including the use of parliamentary materials. There were two important consequences
of these symposiums. The first was the enactment of s 15AA of the Acts Interpretation
Act 1901 (Cth) (‘Acts Interpretation Act), which manda ted a purposive approach to
interpretation.6 The second was the a mendment of the Acts Interpretation Act in 1984 to
include s 15AB,7 the first statutory pr ovision in Australia to provide auth ority for the
use of extrinsic materials in the interpre tation of statutory provisions. All States, except
South Australia, soon fol lowed by enacting a provision allowing access to extrinsic
materials, in many cases in substantially ide ntical terms to s 15AB.8
Section 15AB, however, did not contemplate an open door for recourse to extrinsic
materials. While it was generally accepted that the type of materials that could be
considered should not be limited, the symposiums and the subsequent parliamentary
debates focussed much dis cussion on when resort should be permitted.9 Concern over
maintaining the importance of the text, a s well as issues such as accessibility and the
increased wor kload that would result from allowing such consideration10 ultimately
3 The search used the key words of parliamentary debates, second reading speeches and
explanatory memorandum. The search engine used was
http://www.austlii.edu.au/databases.html>.
4 In 2012, of 61 High Court decisions, 24 referred to at least one of these materials. In 2013, of
60 decisions, 19 referred to at least one of these materials.
5 Attendees included the High Court Chief Justice and Justices, other judiciary members
(including from the UK), members of Parliament, senior counsel, parliamentary drafts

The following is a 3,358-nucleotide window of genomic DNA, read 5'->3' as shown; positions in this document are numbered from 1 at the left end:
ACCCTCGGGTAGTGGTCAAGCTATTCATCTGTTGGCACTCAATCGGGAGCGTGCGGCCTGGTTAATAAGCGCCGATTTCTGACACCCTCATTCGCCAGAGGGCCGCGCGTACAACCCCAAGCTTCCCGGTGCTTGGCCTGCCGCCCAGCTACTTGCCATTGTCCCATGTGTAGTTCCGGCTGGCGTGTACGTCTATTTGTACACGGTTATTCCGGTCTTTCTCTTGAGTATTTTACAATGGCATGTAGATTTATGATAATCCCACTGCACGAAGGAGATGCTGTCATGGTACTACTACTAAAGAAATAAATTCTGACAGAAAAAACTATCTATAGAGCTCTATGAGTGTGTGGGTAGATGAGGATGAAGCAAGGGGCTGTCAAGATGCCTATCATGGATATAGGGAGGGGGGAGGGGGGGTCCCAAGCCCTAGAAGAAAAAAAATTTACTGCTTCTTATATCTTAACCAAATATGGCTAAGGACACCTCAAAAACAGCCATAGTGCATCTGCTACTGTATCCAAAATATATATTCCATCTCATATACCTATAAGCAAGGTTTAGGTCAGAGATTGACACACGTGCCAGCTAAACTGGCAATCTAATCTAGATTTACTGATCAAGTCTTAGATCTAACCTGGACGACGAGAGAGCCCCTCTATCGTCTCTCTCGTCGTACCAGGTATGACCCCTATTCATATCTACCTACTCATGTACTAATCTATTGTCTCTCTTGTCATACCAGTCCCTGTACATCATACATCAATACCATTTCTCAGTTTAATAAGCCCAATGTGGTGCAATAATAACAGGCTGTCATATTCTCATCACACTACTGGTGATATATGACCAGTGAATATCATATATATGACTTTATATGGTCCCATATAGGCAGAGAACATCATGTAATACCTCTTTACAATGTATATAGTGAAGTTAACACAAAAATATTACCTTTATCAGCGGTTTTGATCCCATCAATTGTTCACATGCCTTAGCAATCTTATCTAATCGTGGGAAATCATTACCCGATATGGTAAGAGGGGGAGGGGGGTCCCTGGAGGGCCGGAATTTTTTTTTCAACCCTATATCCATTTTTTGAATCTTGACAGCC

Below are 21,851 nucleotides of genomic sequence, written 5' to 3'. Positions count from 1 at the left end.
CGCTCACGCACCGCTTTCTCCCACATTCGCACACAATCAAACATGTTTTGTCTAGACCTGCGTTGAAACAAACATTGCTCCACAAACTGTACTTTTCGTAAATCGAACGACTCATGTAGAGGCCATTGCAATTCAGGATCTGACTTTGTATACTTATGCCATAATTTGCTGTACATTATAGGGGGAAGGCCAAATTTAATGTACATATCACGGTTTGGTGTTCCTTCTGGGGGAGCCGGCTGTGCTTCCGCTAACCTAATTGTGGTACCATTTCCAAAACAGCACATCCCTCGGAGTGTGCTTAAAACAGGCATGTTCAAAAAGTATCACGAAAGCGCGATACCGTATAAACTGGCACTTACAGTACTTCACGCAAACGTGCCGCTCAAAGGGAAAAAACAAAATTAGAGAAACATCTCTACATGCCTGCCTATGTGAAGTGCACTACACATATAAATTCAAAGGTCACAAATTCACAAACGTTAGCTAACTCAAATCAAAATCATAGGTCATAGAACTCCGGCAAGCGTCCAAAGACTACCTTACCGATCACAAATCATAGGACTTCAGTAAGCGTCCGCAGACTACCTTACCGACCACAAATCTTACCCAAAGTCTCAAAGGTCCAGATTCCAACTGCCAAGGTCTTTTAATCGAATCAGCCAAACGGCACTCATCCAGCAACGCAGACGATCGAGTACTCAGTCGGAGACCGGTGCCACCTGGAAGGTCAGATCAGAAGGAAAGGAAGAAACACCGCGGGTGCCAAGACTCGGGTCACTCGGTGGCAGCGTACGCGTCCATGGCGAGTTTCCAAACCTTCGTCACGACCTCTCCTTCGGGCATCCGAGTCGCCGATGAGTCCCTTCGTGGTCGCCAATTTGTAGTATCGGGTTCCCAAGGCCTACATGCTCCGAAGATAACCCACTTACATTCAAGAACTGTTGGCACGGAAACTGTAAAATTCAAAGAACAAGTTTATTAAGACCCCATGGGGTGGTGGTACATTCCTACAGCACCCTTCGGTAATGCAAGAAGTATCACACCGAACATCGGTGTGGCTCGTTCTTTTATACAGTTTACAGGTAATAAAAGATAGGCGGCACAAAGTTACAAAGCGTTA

people and academic scholars.
6 A direct consequence of the first symposium Attorney-General’s Department, Another
Look at Statutory Interpretation, Canberra, 1981 (Australian Government Publishing Service,
1982). Note that s 15AA was amended by the Acts Interpretation Amendment Act 2011 (Cth)
but still refers to a purposive approach.
7 It was the second of the two symposiums that concentrated on the use of extrinsic
materials. See Attorney-General’s Department, Symposium on Statutory Interpretation,
Canberra, 5 February 1983 (Australian Government Publishing Service). The first
symposium focussed on the purposive approach but also provided some commentary on
the use of extrinsic materials.
8 States with legislation substantially similar to s 15AB are Interpretation Act 1987 (NSW) s 34;
Interpretation Act 1987 (NT) s 62B; Acts Interpretation Act 1 954 (Qld) s 14B; Acts Interpretation
Act 1931 (Tas) s 8B and Interpretation Act 1984 (WA) s 19. Section 35 of the Interpretation of
Legislation Act 1984 (Vic) and s 141 of the Legislation Act 2001 (ACT) have broader wording
with no limitation on the circumstances in which material can be considered. South
Australia has no equivalent provision and relies solely on the common law for recourse to
parliamentary materials.
9 See, eg, Symposium on Statutory Interpretation 1983, above n 7, 29, 778; Commonwealth,
Parliamentary Debates, Senate, 8 March 1984, 583 (Senator Gareth Evans) and
Commonwealth, Parliamentary Debates, Senate, 30 March 1984, 955 (Senator Peter Durack).
10 Symposium on Statutory Interpretation 1983, above n 7, 824.